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The Army’s Subculture in the Coming Decade

Ali Ahmed was Research Fellow at the Institute for Defence Studies and Analyses, New Delhi. Click here for detailed profile
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  • December 22, 2009

    A decade is long enough to leave an imprint of change on any institution, including those generally regarded as conservative, such as the army. While informed commentary is plenty on the operational and technological environment, there is little on the cultural aspect. This article dwells on the challenges and likely changes in the Indian Army’s subculture as it navigates the coming decade.

    The changes in equipment profile through impending acquisitions, organisational expansion in terms of inducting a mountain strike corps, technological absorption of net centricity, and doctrinal innovation reflected in the army’s doctrine, would all no doubt continue in the coming decade. The problems that remain would continue to attract attention, such as assimilating the impact of nuclearisation on warfighting; furthering jointness; competing for bureaucratic space, etc. However, despite the importance of these issues, the major change would instead be in the sphere of military subculture.

    Even as the military as a social entity has witnessed considerable change since liberalisation, such as induction of women officers into the army, it has retained its distinct identity. But this is likely to come under assault from changes occurring within society which are predicted to speed up considerably over the coming decade. The conclusion therefore is that the army would do well to be forewarned and therefore proactive, instead of being defensive and buffeted by these changes.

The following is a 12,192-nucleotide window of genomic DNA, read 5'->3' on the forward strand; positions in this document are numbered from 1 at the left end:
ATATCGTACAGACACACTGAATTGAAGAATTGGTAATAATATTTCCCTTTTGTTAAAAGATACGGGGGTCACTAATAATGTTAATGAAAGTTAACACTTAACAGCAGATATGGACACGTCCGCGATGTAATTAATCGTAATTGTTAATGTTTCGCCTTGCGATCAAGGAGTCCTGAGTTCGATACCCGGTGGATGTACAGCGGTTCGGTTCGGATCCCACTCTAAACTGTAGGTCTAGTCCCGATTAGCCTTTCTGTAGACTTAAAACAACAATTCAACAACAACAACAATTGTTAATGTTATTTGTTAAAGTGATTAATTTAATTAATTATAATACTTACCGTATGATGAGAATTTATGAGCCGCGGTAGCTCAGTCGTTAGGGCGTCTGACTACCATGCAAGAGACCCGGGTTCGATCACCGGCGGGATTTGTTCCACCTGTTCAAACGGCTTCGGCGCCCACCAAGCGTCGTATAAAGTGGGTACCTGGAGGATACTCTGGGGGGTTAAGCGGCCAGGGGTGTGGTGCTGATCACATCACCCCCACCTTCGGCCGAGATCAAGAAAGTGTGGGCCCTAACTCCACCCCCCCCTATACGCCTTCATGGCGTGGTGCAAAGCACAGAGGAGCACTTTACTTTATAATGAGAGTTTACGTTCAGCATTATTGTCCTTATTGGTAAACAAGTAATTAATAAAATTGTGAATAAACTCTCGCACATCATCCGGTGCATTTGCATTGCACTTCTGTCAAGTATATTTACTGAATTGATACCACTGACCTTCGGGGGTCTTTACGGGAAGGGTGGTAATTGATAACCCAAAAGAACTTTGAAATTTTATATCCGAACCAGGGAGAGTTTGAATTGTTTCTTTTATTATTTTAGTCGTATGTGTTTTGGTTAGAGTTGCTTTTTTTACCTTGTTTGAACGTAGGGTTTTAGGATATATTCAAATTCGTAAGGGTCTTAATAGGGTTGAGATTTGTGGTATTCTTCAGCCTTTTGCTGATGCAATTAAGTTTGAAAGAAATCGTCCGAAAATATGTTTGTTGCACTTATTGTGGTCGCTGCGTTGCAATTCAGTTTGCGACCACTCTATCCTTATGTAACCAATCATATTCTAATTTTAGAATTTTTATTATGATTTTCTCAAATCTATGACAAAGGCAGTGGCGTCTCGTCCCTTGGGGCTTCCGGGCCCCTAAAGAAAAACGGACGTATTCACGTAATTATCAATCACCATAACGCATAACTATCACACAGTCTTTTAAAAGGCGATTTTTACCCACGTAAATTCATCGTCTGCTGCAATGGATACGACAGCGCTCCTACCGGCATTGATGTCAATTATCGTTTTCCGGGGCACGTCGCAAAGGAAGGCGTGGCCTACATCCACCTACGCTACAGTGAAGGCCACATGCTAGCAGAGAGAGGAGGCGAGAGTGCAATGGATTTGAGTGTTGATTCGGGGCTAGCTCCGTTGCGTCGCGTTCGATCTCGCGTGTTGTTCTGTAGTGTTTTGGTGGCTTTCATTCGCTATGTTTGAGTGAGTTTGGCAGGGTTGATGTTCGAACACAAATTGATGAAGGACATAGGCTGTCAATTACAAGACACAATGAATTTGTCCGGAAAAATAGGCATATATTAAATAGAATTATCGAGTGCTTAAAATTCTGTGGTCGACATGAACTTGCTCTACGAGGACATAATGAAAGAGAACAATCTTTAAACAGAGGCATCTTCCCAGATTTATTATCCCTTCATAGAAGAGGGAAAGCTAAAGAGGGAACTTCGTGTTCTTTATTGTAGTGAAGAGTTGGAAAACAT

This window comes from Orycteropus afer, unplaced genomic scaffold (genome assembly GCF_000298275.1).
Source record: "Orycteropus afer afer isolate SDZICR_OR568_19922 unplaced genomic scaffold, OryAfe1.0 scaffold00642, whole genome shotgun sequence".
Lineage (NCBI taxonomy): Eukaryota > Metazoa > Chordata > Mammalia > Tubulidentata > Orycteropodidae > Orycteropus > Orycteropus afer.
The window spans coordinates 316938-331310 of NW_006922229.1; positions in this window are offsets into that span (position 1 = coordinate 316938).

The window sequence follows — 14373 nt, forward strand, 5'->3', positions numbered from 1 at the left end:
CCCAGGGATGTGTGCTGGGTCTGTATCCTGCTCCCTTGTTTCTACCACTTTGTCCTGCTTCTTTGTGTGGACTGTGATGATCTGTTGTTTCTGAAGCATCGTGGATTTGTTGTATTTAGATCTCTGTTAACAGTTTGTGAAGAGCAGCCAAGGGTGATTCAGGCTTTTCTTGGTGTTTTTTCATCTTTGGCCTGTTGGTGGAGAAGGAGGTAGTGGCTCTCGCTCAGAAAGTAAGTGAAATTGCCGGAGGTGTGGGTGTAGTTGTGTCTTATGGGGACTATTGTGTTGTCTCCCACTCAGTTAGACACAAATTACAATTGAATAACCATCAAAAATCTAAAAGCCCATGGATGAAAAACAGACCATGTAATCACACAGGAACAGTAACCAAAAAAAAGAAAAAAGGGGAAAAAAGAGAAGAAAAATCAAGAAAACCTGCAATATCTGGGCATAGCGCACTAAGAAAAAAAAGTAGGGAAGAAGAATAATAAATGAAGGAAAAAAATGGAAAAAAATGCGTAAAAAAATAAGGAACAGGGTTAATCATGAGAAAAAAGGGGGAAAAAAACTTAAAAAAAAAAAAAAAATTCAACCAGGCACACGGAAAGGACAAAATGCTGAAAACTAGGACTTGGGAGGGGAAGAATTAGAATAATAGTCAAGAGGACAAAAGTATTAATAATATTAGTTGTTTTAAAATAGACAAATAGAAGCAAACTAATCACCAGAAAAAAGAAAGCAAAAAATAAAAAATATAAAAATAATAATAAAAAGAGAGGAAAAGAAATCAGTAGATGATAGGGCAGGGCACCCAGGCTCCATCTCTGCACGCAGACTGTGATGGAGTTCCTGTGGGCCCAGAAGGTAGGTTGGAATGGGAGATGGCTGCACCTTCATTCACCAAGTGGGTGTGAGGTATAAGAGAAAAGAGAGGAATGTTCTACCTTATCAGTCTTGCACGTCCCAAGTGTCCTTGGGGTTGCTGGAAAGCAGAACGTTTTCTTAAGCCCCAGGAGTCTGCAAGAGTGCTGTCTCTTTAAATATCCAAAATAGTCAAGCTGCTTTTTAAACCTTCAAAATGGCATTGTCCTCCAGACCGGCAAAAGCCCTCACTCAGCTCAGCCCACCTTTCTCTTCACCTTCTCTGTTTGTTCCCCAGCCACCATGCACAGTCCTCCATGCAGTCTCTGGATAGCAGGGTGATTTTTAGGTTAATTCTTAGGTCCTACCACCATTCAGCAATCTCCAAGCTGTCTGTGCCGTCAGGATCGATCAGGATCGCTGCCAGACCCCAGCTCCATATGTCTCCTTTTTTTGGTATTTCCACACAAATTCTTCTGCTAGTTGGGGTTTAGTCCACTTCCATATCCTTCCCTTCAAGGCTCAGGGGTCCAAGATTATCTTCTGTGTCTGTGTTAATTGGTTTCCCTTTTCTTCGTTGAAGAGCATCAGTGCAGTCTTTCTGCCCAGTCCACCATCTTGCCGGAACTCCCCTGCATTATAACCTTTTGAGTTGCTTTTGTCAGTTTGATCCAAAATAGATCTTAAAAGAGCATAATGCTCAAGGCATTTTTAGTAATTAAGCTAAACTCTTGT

The Army’s record of coping with change has been impressive so far. Each of the preceding decades since Independence has left a mark. The fifties witnessed the development of the remarkable apolitical character of the Army, for which General Cariappa was retrospectively elevated to Field Marshal. To the sixties can be dated the Army’s professionalism. This flowed from the army’s expansion, particularly in emergency commission into the officer cadre, the passing on by decade end of the reins of the army to IMA-commissioned officers, and the learning experience of a loss and a draw in two wars. These changes resulted in the triumph of 1971, but which in its wake left the remainder of the decade look like a jaded anticlimax. The transformation through the eighties has been possibly the greatest change in a single decade. The main features were mechanisation and, secondly, a greater willingness to use force, be it conventionally in Siachen, subconventionally in Punjab, in out-of-area operations in Sri Lanka, or in exercises such as Digvijay and Brasstacks. In the nineties, the army was only ‘officially at peace’, to quote a Chief of the period, and by decade end had fought what may yet turn out as the first limited war of the nuclear era. Coming to terms early with the changed context, the first decade of this millennium has been one of doctrinal and organisational adaptation.